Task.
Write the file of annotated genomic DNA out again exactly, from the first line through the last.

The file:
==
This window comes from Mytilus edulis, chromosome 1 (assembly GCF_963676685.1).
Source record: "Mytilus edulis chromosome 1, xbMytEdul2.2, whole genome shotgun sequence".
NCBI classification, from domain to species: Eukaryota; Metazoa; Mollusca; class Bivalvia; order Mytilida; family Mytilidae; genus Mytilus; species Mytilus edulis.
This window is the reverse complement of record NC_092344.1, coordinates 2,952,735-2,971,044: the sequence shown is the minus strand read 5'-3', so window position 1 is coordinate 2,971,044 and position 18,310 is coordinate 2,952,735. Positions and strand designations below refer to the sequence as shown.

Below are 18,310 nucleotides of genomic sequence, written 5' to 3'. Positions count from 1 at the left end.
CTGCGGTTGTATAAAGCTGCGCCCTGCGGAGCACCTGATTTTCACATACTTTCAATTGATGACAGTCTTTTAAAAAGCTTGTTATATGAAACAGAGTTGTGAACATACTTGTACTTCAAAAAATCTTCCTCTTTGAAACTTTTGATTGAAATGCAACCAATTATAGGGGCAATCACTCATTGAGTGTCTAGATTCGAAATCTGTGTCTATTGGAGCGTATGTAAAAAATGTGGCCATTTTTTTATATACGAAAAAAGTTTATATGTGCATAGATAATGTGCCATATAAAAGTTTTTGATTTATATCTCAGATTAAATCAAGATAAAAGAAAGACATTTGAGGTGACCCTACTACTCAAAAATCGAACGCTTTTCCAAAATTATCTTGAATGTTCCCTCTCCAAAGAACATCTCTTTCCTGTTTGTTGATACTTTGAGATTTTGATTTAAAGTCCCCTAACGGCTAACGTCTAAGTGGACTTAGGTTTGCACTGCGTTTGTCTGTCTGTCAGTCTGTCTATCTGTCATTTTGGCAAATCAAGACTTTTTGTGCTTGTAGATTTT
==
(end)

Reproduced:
This window comes from Mytilus edulis, chromosome 1 (assembly GCF_963676685.1).
Source record: "Mytilus edulis chromosome 1, xbMytEdul2.2, whole genome shotgun sequence".
NCBI classification, from domain to species: Eukaryota; Metazoa; Mollusca; class Bivalvia; order Mytilida; family Mytilidae; genus Mytilus; species Mytilus edulis.
This window is the reverse complement of record NC_092344.1, coordinates 2,952,735-2,971,044: the sequence shown is the minus strand read 5'-3', so window position 1 is coordinate 2,971,044 and position 18,310 is coordinate 2,952,735. Positions and strand designations below refer to the sequence as shown.

Below are 18,310 nucleotides of genomic sequence, written 5' to 3'. Positions count from 1 at the left end.
CTGCGGTTGTATAAAGCTGCGCCCTGCGGAGCACCTGATTTTCACATACTTTCAATTGATGACAGTCTTTTAAAAAGCTTGTTATATGAAACAGAGTTGTGAACATACTTGTACTTCAAAAAATCTTCCTCTTTGAAACTTTTGATTGAAATGCAACCAATTATAGGGGCAATCACTCATTGAGTGTCTAGATTCGAAATCTGTGTCTATTGGAGCGTATGTAAAAAATGTGGCCATTTTTTTATATACGAAAAAAGTTTATATGTGCATAGATAATGTGCCATATAAAAGTTTTTGATTTATATCTCAGATTAAATCAAGATAAAAGAAAGACATTTGAGGTGACCCTACTACTCAAAAATCGAACGCTTTTCCAAAATTATCTTGAATGTTCCCTCTCCAAAGAACATCTCTTTCCTGTTTGTTGATACTTTGAGATTTTGATTTAAAGTCCCCTAACGGCTAACGTCTAAGTGGACTTAGGTTTGCACTGCGTTTGTCTGTCTGTCAGTCTGTCTATCTGTCATTTTGGCAAATCAAGACTTTTTGTGCTTGTAGATTTT